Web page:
OUR OPINION: Grand Forks' HollyDazzle festival dazzles, draws comparisons
One is only a few days old. The other is 57 years old. But the HollyDazzle Festival of Lights was so much fun, and the parade down DeMers Avenue drew such a great turnout, that it's worth noting just how successful such an event can become. So, t...
One is only a few days old. The other is 57 years old.
But the HollyDazzle Festival of Lights was so much fun, and the parade down DeMers Avenue drew such a great turnout, that it's worth noting just how successful such an event can become.
So, take this as a compliment, HollyDazzle Festival of Lights organizers. That's how it's intended.
Because if, after your maiden effort, you're already being compared to Duluth's venerable Christmas City of the North Parade, you're doing pretty darn good.
There's something bracing and invigorating and wonderful about turning out for a parade during the North Country's holiday season, which always is cold and usually features snow. The parka-clad grownups and snowsuit-wearing children and toddlers in downtown Grand Forks felt this thrill Saturday, as they happily took part in the first HollyDazzle Festival of Lights.
The cold gives such an event an extra kick. It makes festival-goers feel as charged up as if they'd each downed two or three cups of coffee.
And in Duluth - as in New York City, home of Macy's famous Thanksgiving Day Parade - civic boosters have taken advantage of that "winter wonderland" excitement since 1958. That's the year Thanksgiving fell near the end of November, so a Duluth notable got the idea of extending the shopping season with a downtown parade on the Friday evening before the holiday.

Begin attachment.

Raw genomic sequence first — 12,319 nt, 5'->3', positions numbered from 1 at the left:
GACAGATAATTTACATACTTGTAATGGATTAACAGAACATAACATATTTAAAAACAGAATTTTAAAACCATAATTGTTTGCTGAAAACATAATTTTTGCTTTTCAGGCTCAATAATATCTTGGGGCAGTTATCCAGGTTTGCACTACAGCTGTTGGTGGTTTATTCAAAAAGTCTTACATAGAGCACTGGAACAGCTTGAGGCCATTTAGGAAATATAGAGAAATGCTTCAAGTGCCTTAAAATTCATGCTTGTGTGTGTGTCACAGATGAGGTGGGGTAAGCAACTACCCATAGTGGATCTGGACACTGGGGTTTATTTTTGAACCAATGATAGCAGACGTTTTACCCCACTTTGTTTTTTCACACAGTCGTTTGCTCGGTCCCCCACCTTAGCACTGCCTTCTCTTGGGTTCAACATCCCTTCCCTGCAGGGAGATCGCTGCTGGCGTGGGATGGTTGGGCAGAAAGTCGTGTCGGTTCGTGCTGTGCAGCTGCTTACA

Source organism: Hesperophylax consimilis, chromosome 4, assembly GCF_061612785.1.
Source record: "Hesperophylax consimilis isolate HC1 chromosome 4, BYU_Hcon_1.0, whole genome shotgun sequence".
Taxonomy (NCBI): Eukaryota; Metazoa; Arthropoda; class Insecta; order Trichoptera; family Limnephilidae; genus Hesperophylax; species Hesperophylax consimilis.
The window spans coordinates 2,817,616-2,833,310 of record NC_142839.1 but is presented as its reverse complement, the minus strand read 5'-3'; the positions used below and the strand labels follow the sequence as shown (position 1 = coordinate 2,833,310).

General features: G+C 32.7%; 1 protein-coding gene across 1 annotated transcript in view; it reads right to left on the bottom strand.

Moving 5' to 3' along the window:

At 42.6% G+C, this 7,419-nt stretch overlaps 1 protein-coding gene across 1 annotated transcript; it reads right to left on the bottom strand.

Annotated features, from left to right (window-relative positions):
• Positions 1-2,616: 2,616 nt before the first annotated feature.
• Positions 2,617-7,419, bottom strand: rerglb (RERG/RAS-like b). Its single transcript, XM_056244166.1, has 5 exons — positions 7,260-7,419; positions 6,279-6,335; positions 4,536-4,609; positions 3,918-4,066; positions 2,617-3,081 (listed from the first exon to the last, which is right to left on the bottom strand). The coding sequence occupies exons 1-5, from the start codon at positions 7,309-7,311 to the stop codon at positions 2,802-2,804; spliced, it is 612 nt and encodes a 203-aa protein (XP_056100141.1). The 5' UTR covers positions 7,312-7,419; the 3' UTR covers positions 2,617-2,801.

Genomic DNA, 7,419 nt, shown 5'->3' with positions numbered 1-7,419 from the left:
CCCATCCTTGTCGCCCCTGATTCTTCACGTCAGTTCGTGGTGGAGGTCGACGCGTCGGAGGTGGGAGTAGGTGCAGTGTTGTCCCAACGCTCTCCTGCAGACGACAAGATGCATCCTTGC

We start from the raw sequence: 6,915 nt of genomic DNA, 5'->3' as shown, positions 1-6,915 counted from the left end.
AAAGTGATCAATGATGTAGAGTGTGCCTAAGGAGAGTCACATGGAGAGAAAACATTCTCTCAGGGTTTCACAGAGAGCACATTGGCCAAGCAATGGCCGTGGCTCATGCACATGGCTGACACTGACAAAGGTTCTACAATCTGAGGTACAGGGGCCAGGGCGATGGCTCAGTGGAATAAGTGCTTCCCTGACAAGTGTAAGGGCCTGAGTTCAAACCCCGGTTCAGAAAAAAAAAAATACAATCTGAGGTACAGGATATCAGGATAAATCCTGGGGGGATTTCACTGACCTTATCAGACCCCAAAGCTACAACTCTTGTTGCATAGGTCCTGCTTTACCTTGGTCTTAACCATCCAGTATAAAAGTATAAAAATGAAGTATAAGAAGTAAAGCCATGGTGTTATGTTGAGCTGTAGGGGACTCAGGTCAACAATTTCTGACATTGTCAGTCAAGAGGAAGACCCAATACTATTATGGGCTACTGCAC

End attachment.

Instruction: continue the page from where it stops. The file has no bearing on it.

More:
Today, the Christmas City of the North Parade not only draws 12,000 people to downtown Duluth, but also is televised and attracts more viewers than any other locally produced event, Duluth TV stations report.
A typical Christmas City parade features 70 units. They include 13 marching bands, 22 floats and some 28 other organizations that are glad to take part.
True, while the organizations may be glad, their parade participants may have other ideas. "I have never been colder than the times I marched in the Christmas City of the North Parade with the Cherry (Minn.) High School marching band in the mid- to late-1990s," writes Aaron Brown, a Minnesota Iron Range resident who blogs at MinnesotaBrown.com.
"It's not that it's the coldest time of year. It's that it's merely a very cold time of year, and you are wearing band uniforms designed for places like Texas.
"Throughout high school, I kept the chemical hand-warming pouches in my trumpet case from each year's parade, talismans of survival and grit," Brown continues.
"My trumpet always froze so that I could only play notes in the open position, like a bugle."
Other band members tell of how hard it is to finger keys or valves while wearing gloves, and how funny the band members look with their marching-band hats riding high over their stocking caps.
But despite those inconveniences, the Christmas City of the North Parade remains an absolute delight. It's a signature Duluth event, one that residents proudly support and take part in year after year.
Can the HollyDazzle Festival of Lights evolve into Grand Forks' version of the same?
If this year's event is any indication, the answer is yes. Grand Forks already has the unique downtown and the civic spirit, and it sure has the cold. Now it has the other key ingredient: energetic leadership.
Congratulations, Grand Forks Downtown Development Association and Leighton Broadcasting, for planning and staging such a successful and memorable event.
- Tom Dennis for the Herald